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Use their understanding of diversity and the 'common good' to work constructively, respectfully and effectively with local and global communities and workplaces.
Global Citizens appreciate other cultures, countries, and languages and are aware of the global implications of local decisions or the local implications of global decisions. Becoming a Global Citizen will prepare our students to live and thrive in a multicultural world and to compete successfully in the global market.
A graduated or tiered approach to the implementation of the information and research literacies GLO is recommended. The GLO elements need to be made explicit (learning outcomes / assessments / rubrics) in several core subjects throughout the course. They may also be implicit in many other subjects in the course.
The recommended development of global citizenship is:
Global Citizenship cannot be considered as “a once in a lifetime event” rather it is an ongoing process that the student as a member of human race is able to practice the act of being respectful, responsible for self and others in the planet and take responsibility to change. The most pedagogically sound approach is to contextualise the concept and develop critical thinking and apply practices across the breadth of the course. That is, identifying a range of global topics relevant and contextualised to the course. Explicit acknowledgement of the Global Citizenship GLO in the learning outcomes, assessment tasks and rubrics of at least 3 assessments in core subjects in a course. This should be supplemented by rich, multicultural examples in learning activities throughout.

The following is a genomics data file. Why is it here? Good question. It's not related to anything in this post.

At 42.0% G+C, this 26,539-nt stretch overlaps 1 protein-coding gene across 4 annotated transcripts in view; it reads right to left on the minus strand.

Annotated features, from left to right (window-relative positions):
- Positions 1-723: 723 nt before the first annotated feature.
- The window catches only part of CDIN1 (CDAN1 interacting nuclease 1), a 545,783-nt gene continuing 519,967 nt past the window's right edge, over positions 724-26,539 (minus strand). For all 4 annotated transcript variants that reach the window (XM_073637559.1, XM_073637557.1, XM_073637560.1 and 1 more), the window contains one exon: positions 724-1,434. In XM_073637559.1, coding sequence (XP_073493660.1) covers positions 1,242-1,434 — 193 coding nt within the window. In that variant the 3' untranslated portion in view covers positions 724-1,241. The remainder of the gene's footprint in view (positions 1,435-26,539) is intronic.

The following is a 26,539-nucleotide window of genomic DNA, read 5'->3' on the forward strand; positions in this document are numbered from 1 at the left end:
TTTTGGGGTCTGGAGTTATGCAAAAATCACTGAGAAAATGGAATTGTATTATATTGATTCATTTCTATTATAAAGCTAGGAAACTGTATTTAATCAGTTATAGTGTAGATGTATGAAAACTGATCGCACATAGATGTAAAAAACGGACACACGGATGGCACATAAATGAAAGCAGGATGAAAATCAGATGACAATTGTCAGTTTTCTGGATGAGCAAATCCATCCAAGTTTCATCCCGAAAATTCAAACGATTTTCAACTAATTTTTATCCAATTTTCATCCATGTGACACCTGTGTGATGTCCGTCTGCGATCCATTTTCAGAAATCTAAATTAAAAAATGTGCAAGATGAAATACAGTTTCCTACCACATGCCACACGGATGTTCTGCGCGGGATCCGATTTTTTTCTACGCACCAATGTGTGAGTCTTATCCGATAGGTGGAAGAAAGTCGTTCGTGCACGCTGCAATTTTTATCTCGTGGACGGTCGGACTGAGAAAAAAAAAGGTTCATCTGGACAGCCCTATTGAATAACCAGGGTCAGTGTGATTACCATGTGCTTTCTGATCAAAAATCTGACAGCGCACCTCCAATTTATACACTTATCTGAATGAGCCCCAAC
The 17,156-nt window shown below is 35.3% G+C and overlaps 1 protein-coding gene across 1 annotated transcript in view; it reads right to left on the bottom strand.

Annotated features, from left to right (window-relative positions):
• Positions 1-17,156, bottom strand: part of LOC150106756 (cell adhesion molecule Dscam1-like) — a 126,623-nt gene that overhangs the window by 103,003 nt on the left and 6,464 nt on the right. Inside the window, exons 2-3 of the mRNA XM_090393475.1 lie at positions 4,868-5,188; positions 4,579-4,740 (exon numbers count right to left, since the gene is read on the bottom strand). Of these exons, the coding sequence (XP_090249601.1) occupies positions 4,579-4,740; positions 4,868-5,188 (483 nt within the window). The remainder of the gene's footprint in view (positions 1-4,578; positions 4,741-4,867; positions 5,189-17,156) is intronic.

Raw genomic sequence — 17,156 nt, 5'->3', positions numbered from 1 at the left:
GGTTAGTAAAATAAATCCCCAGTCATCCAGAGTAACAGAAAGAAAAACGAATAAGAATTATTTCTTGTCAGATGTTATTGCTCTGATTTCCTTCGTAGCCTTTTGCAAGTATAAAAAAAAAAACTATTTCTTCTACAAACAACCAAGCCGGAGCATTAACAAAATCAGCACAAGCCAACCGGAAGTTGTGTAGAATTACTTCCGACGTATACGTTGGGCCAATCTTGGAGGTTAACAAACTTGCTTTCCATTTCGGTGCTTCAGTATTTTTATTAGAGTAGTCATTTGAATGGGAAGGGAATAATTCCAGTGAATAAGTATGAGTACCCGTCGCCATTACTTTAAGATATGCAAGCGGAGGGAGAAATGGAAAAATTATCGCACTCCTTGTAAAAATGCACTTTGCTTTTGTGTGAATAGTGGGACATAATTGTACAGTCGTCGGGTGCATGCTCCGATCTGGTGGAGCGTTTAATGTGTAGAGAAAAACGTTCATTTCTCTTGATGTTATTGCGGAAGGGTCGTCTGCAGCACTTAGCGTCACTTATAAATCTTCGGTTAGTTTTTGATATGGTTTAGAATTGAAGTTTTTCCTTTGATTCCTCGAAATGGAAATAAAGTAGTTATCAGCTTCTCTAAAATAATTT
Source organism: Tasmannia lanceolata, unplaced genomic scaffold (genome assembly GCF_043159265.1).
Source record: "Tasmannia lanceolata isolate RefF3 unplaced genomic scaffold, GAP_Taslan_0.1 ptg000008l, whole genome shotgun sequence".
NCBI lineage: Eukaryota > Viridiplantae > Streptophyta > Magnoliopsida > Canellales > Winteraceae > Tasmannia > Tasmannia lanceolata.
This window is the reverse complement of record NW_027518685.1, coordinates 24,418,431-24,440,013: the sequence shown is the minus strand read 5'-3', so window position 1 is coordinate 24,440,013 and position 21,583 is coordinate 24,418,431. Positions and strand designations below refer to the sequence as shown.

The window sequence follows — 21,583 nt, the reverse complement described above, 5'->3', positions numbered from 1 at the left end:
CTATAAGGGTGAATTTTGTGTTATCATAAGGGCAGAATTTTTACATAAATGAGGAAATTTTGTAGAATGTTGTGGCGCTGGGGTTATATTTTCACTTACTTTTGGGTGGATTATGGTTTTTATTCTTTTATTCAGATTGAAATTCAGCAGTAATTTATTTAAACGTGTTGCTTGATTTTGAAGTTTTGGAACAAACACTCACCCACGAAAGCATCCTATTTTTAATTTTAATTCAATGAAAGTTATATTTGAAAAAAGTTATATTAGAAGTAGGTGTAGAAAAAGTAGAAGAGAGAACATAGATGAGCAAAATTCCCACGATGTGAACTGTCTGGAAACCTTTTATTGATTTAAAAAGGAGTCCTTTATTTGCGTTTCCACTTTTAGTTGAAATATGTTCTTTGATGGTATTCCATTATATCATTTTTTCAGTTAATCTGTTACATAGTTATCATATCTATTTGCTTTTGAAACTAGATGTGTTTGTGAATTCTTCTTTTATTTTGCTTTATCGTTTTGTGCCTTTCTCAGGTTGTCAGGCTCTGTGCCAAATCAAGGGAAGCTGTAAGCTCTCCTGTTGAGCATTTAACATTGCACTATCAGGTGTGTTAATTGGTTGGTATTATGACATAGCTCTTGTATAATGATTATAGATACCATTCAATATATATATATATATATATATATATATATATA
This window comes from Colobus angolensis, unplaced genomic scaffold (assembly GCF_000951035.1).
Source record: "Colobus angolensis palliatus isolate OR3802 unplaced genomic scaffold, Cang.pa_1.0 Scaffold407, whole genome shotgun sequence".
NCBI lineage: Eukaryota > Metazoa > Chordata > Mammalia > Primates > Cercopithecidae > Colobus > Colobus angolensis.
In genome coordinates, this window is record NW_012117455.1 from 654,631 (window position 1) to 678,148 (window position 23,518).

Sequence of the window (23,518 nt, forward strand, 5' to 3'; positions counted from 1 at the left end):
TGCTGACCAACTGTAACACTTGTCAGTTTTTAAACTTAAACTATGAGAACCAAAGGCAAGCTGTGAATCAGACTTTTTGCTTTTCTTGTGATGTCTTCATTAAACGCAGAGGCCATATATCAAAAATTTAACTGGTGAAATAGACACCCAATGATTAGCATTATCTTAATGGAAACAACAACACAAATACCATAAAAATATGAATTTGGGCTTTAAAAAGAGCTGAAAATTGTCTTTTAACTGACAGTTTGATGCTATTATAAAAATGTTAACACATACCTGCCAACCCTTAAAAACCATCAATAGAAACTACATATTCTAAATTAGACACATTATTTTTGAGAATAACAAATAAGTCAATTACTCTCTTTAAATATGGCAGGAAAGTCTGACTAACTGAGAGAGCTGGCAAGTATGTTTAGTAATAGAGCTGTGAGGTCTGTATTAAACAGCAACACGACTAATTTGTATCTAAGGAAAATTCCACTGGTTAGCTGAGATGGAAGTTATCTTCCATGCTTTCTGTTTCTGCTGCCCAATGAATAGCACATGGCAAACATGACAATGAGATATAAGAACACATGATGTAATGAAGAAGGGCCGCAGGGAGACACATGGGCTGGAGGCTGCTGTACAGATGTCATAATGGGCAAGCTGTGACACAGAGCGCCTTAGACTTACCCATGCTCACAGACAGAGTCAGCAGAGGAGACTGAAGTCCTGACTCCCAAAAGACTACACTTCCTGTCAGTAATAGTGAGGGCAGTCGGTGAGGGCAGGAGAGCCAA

Oxfam suggests emphasis should not only be on knowledge and understanding of the background to global problems but also on:
Some examples of teaching activities or initiatives are:
Assessment of this GLO needs to be explicit and contextualised.